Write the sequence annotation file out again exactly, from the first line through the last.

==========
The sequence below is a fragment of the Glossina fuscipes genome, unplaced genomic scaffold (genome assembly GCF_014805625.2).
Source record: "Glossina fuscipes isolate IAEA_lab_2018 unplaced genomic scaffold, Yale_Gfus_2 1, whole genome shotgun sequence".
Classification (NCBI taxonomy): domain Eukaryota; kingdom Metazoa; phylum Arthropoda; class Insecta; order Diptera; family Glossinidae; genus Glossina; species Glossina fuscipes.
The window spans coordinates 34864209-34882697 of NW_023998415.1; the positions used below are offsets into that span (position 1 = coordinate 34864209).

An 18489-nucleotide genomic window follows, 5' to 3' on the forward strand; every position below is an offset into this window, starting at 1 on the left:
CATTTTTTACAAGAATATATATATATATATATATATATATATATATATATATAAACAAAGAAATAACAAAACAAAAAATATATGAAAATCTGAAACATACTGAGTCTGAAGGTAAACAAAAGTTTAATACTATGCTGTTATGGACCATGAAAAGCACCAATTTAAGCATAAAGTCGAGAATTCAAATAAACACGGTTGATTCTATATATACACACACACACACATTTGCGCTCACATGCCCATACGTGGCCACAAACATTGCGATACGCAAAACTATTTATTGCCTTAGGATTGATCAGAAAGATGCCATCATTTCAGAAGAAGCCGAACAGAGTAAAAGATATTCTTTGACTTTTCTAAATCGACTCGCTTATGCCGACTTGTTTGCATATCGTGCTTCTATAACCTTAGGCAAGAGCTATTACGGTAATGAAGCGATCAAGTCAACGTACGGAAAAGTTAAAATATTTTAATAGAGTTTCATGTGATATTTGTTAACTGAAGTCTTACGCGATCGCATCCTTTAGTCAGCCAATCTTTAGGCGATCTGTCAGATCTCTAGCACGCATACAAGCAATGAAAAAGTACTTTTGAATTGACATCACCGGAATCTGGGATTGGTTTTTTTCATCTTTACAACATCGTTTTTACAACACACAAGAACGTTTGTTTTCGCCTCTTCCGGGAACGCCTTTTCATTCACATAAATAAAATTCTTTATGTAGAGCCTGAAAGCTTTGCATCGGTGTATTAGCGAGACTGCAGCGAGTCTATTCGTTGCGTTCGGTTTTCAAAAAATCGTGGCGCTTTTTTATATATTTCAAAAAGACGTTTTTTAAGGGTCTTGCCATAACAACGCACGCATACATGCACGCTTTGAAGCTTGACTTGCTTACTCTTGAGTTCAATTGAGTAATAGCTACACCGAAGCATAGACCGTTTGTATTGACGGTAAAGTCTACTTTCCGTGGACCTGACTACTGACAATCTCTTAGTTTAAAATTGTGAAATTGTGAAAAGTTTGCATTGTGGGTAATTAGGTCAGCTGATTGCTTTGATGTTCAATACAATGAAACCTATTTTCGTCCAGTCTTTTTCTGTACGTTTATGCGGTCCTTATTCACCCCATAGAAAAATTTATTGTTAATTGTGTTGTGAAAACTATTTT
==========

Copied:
The sequence below is a fragment of the Glossina fuscipes genome, unplaced genomic scaffold (genome assembly GCF_014805625.2).
Source record: "Glossina fuscipes isolate IAEA_lab_2018 unplaced genomic scaffold, Yale_Gfus_2 1, whole genome shotgun sequence".
Classification (NCBI taxonomy): domain Eukaryota; kingdom Metazoa; phylum Arthropoda; class Insecta; order Diptera; family Glossinidae; genus Glossina; species Glossina fuscipes.
The window spans coordinates 34864209-34882697 of NW_023998415.1; the positions used below are offsets into that span (position 1 = coordinate 34864209).

An 18489-nucleotide genomic window follows, 5' to 3' on the forward strand; every position below is an offset into this window, starting at 1 on the left:
CATTTTTTACAAGAATATATATATATATATATATATATATATATATATATATAAACAAAGAAATAACAAAACAAAAAATATATGAAAATCTGAAACATACTGAGTCTGAAGGTAAACAAAAGTTTAATACTATGCTGTTATGGACCATGAAAAGCACCAATTTAAGCATAAAGTCGAGAATTCAAATAAACACGGTTGATTCTATATATACACACACACACACATTTGCGCTCACATGCCCATACGTGGCCACAAACATTGCGATACGCAAAACTATTTATTGCCTTAGGATTGATCAGAAAGATGCCATCATTTCAGAAGAAGCCGAACAGAGTAAAAGATATTCTTTGACTTTTCTAAATCGACTCGCTTATGCCGACTTGTTTGCATATCGTGCTTCTATAACCTTAGGCAAGAGCTATTACGGTAATGAAGCGATCAAGTCAACGTACGGAAAAGTTAAAATATTTTAATAGAGTTTCATGTGATATTTGTTAACTGAAGTCTTACGCGATCGCATCCTTTAGTCAGCCAATCTTTAGGCGATCTGTCAGATCTCTAGCACGCATACAAGCAATGAAAAAGTACTTTTGAATTGACATCACCGGAATCTGGGATTGGTTTTTTTCATCTTTACAACATCGTTTTTACAACACACAAGAACGTTTGTTTTCGCCTCTTCCGGGAACGCCTTTTCATTCACATAAATAAAATTCTTTATGTAGAGCCTGAAAGCTTTGCATCGGTGTATTAGCGAGACTGCAGCGAGTCTATTCGTTGCGTTCGGTTTTCAAAAAATCGTGGCGCTTTTTTATATATTTCAAAAAGACGTTTTTTAAGGGTCTTGCCATAACAACGCACGCATACATGCACGCTTTGAAGCTTGACTTGCTTACTCTTGAGTTCAATTGAGTAATAGCTACACCGAAGCATAGACCGTTTGTATTGACGGTAAAGTCTACTTTCCGTGGACCTGACTACTGACAATCTCTTAGTTTAAAATTGTGAAATTGTGAAAAGTTTGCATTGTGGGTAATTAGGTCAGCTGATTGCTTTGATGTTCAATACAATGAAACCTATTTTCGTCCAGTCTTTTTCTGTACGTTTATGCGGTCCTTATTCACCCCATAGAAAAATTTATTGTTAATTGTGTTGTGAAAACTATTTT